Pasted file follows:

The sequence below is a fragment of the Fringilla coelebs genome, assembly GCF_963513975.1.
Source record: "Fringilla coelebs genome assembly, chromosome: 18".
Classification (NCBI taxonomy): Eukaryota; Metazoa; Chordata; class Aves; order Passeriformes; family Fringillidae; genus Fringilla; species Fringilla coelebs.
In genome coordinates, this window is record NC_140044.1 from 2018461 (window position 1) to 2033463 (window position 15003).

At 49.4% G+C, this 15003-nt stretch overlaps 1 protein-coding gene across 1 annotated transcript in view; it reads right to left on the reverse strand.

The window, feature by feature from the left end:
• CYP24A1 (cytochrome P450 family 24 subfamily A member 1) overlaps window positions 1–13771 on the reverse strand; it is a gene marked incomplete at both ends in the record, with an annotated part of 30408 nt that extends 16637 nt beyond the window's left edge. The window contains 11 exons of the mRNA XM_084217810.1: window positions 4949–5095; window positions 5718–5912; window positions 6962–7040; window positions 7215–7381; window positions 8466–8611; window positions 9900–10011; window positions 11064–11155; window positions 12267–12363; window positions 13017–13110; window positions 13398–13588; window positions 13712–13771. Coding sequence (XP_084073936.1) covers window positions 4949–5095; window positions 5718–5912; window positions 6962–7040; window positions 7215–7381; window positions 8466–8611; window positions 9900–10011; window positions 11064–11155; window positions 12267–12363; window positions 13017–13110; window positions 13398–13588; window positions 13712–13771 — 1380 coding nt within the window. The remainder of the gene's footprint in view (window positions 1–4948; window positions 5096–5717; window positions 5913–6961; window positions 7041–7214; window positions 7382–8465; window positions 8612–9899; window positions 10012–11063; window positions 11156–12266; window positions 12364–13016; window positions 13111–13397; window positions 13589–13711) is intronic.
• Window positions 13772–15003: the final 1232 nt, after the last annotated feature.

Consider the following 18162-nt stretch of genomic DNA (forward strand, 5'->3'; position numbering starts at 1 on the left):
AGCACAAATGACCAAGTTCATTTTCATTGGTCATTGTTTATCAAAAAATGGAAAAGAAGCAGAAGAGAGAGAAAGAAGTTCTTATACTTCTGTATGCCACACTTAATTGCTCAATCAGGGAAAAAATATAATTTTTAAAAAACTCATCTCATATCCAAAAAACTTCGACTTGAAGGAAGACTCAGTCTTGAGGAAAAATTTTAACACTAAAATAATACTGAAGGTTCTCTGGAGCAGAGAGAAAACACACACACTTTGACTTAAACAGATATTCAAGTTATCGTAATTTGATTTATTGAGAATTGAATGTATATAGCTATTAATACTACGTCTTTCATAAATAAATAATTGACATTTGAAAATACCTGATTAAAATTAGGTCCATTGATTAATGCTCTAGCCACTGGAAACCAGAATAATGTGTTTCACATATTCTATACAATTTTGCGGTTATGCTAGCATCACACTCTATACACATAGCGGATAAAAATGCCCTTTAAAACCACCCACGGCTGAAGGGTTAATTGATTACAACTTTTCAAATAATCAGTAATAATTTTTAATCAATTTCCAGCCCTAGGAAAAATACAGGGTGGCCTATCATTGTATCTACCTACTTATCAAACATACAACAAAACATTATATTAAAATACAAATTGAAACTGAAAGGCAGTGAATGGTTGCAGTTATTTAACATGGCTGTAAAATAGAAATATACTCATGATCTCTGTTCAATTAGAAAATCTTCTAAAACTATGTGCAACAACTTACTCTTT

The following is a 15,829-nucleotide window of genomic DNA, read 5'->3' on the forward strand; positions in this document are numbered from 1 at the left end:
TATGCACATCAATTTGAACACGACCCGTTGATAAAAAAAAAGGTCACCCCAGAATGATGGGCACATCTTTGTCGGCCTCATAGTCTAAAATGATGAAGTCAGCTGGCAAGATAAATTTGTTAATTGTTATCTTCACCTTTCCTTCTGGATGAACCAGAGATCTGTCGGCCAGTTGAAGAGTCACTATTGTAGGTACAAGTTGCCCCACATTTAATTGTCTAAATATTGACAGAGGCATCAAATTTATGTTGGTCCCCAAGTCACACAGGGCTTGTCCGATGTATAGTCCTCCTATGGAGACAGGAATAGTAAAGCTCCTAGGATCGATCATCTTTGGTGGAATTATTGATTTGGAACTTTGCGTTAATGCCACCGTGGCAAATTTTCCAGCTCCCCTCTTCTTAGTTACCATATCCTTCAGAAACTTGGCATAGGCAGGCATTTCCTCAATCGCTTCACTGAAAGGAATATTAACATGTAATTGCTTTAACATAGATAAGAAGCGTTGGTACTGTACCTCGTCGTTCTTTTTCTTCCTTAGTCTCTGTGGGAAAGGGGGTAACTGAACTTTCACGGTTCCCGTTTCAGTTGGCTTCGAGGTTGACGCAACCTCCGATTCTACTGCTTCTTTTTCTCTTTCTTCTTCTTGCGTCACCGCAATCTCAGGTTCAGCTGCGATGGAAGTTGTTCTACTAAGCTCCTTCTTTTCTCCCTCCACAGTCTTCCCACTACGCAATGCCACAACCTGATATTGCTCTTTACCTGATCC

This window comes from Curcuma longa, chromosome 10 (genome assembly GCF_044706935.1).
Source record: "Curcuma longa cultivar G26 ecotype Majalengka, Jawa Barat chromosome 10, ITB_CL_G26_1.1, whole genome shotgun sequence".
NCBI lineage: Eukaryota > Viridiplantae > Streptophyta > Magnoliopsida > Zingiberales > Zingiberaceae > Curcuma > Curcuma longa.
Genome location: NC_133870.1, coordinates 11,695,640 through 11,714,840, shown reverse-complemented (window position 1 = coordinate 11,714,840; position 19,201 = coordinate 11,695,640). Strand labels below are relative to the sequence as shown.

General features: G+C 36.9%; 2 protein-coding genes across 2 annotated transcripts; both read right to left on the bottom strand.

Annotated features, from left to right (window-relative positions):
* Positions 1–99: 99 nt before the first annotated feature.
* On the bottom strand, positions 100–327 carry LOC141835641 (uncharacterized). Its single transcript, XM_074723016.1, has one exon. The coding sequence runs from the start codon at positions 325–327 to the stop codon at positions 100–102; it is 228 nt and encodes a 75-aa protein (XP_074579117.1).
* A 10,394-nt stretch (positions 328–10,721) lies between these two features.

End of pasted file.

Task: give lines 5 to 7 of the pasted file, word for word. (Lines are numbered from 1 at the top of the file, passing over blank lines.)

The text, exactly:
At 49.4% G+C, this 15003-nt stretch overlaps 1 protein-coding gene across 1 annotated transcript in view; it reads right to left on the reverse strand.

The window, feature by feature from the left end:
• CYP24A1 (cytochrome P450 family 24 subfamily A member 1) overlaps window positions 1–13771 on the reverse strand; it is a gene marked incomplete at both ends in the record, with an annotated part of 30408 nt that extends 16637 nt beyond the window's left edge. The window contains 11 exons of the mRNA XM_084217810.1: window positions 4949–5095; window positions 5718–5912; window positions 6962–7040; window positions 7215–7381; window positions 8466–8611; window positions 9900–10011; window positions 11064–11155; window positions 12267–12363; window positions 13017–13110; window positions 13398–13588; window positions 13712–13771. Coding sequence (XP_084073936.1) covers window positions 4949–5095; window positions 5718–5912; window positions 6962–7040; window positions 7215–7381; window positions 8466–8611; window positions 9900–10011; window positions 11064–11155; window positions 12267–12363; window positions 13017–13110; window positions 13398–13588; window positions 13712–13771 — 1380 coding nt within the window. The remainder of the gene's footprint in view (window positions 1–4948; window positions 5096–5717; window positions 5913–6961; window positions 7041–7214; window positions 7382–8465; window positions 8612–9899; window positions 10012–11063; window positions 11156–12266; window positions 12364–13016; window positions 13111–13397; window positions 13589–13711) is intronic.